Antibiotic resistance is now one of the greatest threats to global health, food security and development. In our group we investigate the mechanism of resistance to ribosome-targeting antibiotics mediated by ABCF proteins conferring resistance to several groups of clinically important antibacterial agents, e.g. macrolides and lincosamides. With the focus on the primary role of antibiotics and the corresponding resistance determinants in the natural environment, we explore the evolutionary mechanisms leading from cell signaling and regulatory molecules to antimicrobial resistance. A better understanding of the principles of antibiotic-resistance (ARE) ABCF function and resistance evolution could provide strategies for developing new interesting compounds and approaches to overcome this type of resistance.

ABCF ATPase LmrC from Streptomyces lincolnensis as a regulator

LmrC initiates lincomycin production in response to antibiotics of lincosamide, streptogramin A, and pleuromutilin (LSAP) group in the environment (Koberska, mBio, 2021). We will further clarify the mechanism, how the signal from environment is acquired and further processed to activate the lincomycin biosynthesis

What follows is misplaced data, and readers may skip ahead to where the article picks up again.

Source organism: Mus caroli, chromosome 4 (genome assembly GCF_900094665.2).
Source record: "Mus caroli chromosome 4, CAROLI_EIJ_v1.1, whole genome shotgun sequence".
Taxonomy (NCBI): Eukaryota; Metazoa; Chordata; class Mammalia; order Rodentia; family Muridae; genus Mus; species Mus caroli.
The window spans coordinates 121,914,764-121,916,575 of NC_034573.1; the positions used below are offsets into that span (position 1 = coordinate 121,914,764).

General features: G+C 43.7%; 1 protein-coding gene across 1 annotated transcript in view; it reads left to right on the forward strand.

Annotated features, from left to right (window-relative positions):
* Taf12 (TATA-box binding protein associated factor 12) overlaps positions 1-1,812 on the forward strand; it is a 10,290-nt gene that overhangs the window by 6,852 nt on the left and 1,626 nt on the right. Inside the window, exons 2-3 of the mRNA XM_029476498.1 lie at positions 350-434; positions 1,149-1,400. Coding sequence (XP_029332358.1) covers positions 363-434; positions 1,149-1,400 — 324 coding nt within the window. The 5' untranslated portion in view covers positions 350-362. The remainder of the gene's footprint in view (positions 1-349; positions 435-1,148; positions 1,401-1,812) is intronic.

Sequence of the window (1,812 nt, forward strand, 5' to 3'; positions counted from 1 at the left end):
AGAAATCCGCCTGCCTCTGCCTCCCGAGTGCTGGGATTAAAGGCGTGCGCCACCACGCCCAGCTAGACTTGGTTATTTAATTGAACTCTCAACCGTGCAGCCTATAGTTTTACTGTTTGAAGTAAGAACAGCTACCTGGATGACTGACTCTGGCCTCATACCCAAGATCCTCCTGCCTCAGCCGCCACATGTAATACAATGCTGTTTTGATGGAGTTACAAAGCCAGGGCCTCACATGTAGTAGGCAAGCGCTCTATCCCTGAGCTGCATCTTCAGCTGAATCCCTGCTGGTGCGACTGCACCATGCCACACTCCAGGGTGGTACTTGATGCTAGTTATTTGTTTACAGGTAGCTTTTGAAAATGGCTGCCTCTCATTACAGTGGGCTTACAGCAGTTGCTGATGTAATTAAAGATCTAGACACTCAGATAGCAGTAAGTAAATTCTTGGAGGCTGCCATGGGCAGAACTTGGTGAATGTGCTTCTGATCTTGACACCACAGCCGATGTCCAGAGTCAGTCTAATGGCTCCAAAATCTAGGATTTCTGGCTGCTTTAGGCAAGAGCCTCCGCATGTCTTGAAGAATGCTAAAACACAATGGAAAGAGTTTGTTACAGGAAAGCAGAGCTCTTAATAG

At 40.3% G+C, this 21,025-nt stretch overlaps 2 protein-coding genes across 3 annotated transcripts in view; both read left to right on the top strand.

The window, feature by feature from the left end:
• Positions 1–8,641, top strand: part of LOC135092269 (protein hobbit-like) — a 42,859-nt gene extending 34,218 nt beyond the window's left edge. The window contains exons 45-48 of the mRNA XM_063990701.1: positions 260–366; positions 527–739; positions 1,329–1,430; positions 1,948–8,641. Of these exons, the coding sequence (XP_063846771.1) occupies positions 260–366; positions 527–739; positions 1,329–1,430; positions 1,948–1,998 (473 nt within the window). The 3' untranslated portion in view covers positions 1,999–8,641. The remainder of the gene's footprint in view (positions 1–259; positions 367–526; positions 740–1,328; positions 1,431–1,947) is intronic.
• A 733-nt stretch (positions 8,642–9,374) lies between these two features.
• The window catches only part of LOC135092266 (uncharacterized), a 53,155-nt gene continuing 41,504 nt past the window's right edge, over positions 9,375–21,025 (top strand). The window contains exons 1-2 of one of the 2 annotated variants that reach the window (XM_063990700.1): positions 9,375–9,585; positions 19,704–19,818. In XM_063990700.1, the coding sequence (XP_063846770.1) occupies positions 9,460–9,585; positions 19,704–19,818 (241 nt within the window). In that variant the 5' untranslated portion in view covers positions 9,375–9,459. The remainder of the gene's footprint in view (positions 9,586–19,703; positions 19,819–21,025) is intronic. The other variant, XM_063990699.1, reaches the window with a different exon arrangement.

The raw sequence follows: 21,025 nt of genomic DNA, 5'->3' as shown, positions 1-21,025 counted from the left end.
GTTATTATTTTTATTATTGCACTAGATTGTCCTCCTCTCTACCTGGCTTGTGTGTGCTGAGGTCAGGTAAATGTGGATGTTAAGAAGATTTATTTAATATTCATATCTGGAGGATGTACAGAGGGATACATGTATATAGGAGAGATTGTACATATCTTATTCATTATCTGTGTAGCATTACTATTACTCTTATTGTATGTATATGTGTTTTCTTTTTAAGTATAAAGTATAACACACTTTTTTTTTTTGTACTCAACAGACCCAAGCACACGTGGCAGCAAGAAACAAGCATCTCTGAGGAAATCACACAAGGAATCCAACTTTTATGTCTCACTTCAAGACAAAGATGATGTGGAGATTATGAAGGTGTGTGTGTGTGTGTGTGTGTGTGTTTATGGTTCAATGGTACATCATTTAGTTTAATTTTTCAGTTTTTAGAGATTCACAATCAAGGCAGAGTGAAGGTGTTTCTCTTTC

Despite being members of the same ARE5 ABC-F subfamilly Sco0636 and Sco6720 have distinct functions. Considering that the ARE ABC-F genes are encoded in the genomes of many clinically relevant bacterial species, it is important to determine the molecular determinants of antibiotic resistance and antibiotic signaling functions and understand to what extent the ARE ABC-Fs pose a threat to newly developed drugs targeting the ribosome.

VgaA atenuation mechanism

VgaA, which mediates resistance to the LSaP antibiotics in staphylococci Understanding the molecular details of how the ribosomal arrest complex is formed in response to LSaP antibiotics in different attentuators will facilitate the development of new derivatives with improved activities against mutli-resistant pathogens.

Institue of Microbiology

Institute of Microbiology, CAS
Vídeňská 1083, 142 20 Prague 4 - Krč
The Czech Republic


Institute of Microbiology, CAS
Průmyslová 595, 252 50 Vestec
The Czech Republic

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